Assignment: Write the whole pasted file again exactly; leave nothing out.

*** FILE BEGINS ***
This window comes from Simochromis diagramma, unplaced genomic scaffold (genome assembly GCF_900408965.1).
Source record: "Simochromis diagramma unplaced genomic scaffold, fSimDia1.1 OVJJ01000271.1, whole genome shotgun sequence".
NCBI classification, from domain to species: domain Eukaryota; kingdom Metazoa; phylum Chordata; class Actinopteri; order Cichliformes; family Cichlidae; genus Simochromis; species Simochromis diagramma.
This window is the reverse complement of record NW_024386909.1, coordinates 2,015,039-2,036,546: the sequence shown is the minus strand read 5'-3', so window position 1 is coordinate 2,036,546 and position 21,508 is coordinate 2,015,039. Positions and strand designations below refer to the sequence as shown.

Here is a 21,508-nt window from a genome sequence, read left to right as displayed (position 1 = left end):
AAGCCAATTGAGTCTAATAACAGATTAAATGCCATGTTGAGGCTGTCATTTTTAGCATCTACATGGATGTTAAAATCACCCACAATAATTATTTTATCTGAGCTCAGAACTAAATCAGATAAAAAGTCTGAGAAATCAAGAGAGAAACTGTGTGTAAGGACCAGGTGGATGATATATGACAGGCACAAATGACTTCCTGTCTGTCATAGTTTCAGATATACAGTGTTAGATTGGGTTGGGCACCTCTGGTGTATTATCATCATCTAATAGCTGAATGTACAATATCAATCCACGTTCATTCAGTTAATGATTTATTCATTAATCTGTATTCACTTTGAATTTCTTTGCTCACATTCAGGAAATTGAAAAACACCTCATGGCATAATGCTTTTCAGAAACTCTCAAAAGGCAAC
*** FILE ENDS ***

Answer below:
This window comes from Simochromis diagramma, unplaced genomic scaffold (genome assembly GCF_900408965.1).
Source record: "Simochromis diagramma unplaced genomic scaffold, fSimDia1.1 OVJJ01000271.1, whole genome shotgun sequence".
NCBI classification, from domain to species: domain Eukaryota; kingdom Metazoa; phylum Chordata; class Actinopteri; order Cichliformes; family Cichlidae; genus Simochromis; species Simochromis diagramma.
This window is the reverse complement of record NW_024386909.1, coordinates 2,015,039-2,036,546: the sequence shown is the minus strand read 5'-3', so window position 1 is coordinate 2,036,546 and position 21,508 is coordinate 2,015,039. Positions and strand designations below refer to the sequence as shown.

Here is a 21,508-nt window from a genome sequence, read left to right as displayed (position 1 = left end):
AAGCCAATTGAGTCTAATAACAGATTAAATGCCATGTTGAGGCTGTCATTTTTAGCATCTACATGGATGTTAAAATCACCCACAATAATTATTTTATCTGAGCTCAGAACTAAATCAGATAAAAAGTCTGAGAAATCAAGAGAGAAACTGTGTGTAAGGACCAGGTGGATGATATATGACAGGCACAAATGACTTCCTGTCTGTCATAGTTTCAGATATACAGTGTTAGATTGGGTTGGGCACCTCTGGTGTATTATCATCATCTAATAGCTGAATGTACAATATCAATCCACGTTCATTCAGTTAATGATTTATTCATTAATCTGTATTCACTTTGAATTTCTTTGCTCACATTCAGGAAATTGAAAAACACCTCATGGCATAATGCTTTTCAGAAACTCTCAAAAGGCAAC